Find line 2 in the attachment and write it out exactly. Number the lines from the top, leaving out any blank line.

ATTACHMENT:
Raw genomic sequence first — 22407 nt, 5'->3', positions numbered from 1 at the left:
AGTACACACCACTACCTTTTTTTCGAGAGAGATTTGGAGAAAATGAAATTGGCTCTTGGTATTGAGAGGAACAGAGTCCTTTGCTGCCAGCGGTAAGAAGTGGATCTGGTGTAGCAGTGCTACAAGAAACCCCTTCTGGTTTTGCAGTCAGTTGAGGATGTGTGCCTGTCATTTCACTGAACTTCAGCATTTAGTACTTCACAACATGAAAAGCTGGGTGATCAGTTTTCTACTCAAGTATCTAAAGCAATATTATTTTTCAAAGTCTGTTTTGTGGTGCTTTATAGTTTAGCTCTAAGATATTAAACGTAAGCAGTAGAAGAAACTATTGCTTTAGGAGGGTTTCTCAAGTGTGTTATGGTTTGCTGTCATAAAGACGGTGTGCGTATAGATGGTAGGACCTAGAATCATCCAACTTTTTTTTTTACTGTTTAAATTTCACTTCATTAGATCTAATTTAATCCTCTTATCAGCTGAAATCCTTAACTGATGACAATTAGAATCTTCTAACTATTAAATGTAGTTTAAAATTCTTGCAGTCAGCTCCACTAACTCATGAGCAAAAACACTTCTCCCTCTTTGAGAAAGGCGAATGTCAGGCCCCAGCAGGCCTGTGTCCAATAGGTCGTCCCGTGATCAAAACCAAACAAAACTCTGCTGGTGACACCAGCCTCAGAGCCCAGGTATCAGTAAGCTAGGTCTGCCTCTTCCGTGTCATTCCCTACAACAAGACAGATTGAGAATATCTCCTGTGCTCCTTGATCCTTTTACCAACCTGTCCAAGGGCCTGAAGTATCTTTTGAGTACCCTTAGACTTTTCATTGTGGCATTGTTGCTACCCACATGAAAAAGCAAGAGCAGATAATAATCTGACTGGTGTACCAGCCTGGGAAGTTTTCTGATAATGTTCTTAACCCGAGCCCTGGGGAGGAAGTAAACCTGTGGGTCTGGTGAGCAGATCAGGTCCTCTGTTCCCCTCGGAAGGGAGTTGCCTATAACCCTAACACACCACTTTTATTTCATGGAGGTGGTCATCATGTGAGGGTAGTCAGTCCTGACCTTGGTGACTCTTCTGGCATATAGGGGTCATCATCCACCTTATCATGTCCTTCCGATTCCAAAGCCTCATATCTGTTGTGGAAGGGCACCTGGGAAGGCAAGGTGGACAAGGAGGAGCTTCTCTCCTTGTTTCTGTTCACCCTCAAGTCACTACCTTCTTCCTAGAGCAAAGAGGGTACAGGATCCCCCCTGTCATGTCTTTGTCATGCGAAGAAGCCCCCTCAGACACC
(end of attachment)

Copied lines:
AGTACACACCACTACCTTTTTTTCGAGAGAGATTTGGAGAAAATGAAATTGGCTCTTGGTATTGAGAGGAACAGAGTCCTTTGCTGCCAGCGGTAAGAAGTGGATCTGGTGTAGCAGTGCTACAAGAAACCCCTTCTGGTTTTGCAGTCAGTTGAGGATGTGTGCCTGTCATTTCACTGAACTTCAGCATTTAGTACTTCACAACATGAAAAGCTGGGTGATCAGTTTTCTACTCAAGTATCTAAAGCAATATTATTTTTCAAAGTCTGTTTTGTGGTGCTTTATAGTTTAGCTCTAAGATATTAAACGTAAGCAGTAGAAGAAACTATTGCTTTAGGAGGGTTTCTCAAGTGTGTTATGGTTTGCTGTCATAAAGACGGTGTGCGTATAGATGGTAGGACCTAGAATCATCCAACTTTTTTTTTTACTGTTTAAATTTCACTTCATTAGATCTAATTTAATCCTCTTATCAGCTGAAATCCTTAACTGATGACAATTAGAATCTTCTAACTATTAAATGTAGTTTAAAATTCTTGCAGTCAGCTCCACTAACTCATGAGCAAAAACACTTCTCCCTCTTTGAGAAAGGCGAATGTCAGGCCCCAGCAGGCCTGTGTCCAATAGGTCGTCCCGTGATCAAAACCAAACAAAACTCTGCTGGTGACACCAGCCTCAGAGCCCAGGTATCAGTAAGCTAGGTCTGCCTCTTCCGTGTCATTCCCTACAACAAGACAGATTGAGAATATCTCCTGTGCTCCTTGATCCTTTTACCAACCTGTCCAAGGGCCTGAAGTATCTTTTGAGTACCCTTAGACTTTTCATTGTGGCATTGTTGCTACCCACATGAAAAAGCAAGAGCAGATAATAATCTGACTGGTGTACCAGCCTGGGAAGTTTTCTGATAATGTTCTTAACCCGAGCCCTGGGGAGGAAGTAAACCTGTGGGTCTGGTGAGCAGATCAGGTCCTCTGTTCCCCTCGGAAGGGAGTTGCCTATAACCCTAACACACCACTTTTATTTCATGGAGGTGGTCATCATGTGAGGGTAGTCAGTCCTGACCTTGGTGACTCTTCTGGCATATAGGGGTCATCATCCACCTTATCATGTCCTTCCGATTCCAAAGCCTCATATCTGTTGTGGAAGGGCACCTGGGAAGGCAAGGTGGACAAGGAGGAGCTTCTCTCCTTGTTTCTGTTCACCCTCAAGTCACTACCTTCTTCCTAGAGCAAAGAGGGTACAGGATCCCCCCTGTCATGTCTTTGTCATGCGAAGAAGCCCCCTCAGACACC